Bhutto had resisted U.S. pressures against the reprocessing plant until a military coup overthrew him in July 1977. The new military regime was headed by Army Chief of Staff General Zia, who then designated himself president in September 1978, having already banned political activity. Yet, overthrowing a prime minister with a wide popular following provided the military regime with weak domestic legitimacy. A key State Department official, Undersecretary of State for Political Affairs David Newsom, was in Pakistan in July 1978 and wrote of “basic government weakness”: Bhutto “remains the most significant political figure in the country” and his “shadow … hangs over all that [the] present regime considers.”13 Zia had no intention of curbing Bhutto's nuclear weapons program, which, according to a U.S. National Intelligence Estimate (NIE), had the support of “virtually all military and civilian leaders.” The NIE implied that continuing the program was important for the legitimacy of the government, although Zia sought other sources of political validity, such as Islamization. The military regime acted with caution and avoided “dramatic steps” on the nuclear front, in part to avoid provoking India, but there is no question that Pakistani leaders wanted the bomb.14 As Zia told University of Illinois political scientist Stephen P. Cohen during a May 1978 meeting, Pakistan needed “two or three nuclear weapons as [a] deterrent against approximately 20 Indian weapons.”15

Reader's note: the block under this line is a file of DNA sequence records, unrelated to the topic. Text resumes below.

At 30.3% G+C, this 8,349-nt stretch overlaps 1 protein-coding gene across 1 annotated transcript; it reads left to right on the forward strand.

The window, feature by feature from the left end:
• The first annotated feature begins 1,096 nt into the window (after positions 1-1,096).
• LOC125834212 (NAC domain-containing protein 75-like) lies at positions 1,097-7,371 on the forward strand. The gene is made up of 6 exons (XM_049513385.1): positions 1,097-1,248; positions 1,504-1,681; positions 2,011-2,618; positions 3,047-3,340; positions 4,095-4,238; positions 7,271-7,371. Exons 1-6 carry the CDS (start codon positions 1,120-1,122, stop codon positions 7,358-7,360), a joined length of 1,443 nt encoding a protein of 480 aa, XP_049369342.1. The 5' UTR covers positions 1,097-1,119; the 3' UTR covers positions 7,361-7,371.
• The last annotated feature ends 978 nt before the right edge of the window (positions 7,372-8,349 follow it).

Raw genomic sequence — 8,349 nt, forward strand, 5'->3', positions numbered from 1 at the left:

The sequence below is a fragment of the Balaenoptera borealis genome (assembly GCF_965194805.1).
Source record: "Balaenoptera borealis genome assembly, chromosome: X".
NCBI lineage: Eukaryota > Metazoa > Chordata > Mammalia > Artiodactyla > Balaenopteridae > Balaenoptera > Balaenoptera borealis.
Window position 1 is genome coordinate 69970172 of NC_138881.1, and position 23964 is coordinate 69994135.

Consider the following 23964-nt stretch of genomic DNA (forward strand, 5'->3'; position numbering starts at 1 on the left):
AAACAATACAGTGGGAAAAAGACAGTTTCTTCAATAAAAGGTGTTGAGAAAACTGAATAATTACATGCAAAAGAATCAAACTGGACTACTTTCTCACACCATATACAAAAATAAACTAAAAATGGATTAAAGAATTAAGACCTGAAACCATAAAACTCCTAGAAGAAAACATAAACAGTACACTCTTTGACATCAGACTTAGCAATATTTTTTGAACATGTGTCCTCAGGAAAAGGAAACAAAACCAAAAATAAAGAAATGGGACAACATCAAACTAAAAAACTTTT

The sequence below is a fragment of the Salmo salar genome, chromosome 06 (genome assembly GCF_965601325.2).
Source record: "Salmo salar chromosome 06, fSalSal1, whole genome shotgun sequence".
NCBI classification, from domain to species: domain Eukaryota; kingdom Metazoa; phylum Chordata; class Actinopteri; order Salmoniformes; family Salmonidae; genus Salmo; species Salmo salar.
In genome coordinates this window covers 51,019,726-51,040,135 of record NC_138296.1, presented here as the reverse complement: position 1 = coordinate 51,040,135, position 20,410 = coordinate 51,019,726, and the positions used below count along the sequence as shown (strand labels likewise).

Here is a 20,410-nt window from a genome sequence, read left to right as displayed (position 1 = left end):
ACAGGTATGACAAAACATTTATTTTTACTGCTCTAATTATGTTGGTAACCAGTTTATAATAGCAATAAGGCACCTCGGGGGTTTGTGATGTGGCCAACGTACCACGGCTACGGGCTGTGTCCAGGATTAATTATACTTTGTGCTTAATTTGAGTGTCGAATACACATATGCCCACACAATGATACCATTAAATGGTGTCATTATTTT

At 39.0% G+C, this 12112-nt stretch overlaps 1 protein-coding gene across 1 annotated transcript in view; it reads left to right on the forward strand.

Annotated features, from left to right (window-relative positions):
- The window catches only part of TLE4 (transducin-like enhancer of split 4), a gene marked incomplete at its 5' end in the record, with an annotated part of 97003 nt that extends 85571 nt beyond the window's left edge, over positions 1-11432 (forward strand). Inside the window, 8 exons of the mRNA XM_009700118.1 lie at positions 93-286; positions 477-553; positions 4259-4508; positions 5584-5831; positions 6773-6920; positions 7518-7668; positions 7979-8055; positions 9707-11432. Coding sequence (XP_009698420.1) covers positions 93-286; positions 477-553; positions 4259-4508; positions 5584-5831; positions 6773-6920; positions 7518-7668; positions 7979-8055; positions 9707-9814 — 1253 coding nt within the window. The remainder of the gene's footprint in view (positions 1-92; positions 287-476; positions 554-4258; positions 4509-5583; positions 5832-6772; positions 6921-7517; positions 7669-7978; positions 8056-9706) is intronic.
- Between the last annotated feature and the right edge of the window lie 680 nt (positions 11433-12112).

The Carter administration saw a Pakistani capability to reprocess spent fuel and produce plutonium as a serious proliferation threat. Thus, for a long while in 1977 and 1978, U.S. officials focused on persuading France and Pakistan to cancel the reprocessing deal. The Pakistanis denied they wanted reprocessing for a military program, and Foreign Ministry Secretary General Agha Shahi argued that changing course would be “political dynamite.” The French, however, were backing away from the deal on nonproliferation grounds. In January 1978, Andre Jacomet, the French Foreign Ministry official responsible for nuclear policy, told Smith that “France had decided not to go through with the contract,” although President Valéry Giscard d'Estaing wanted to convey the decision to the Pakistani authorities at a time of his own choosing, in part for domestic political reasons.16 Where the French stood on the matter was not in question: in May 1978, Giscard d'Estaing assured President Carter that France “will not give Pakistan the means to get the bomb.”17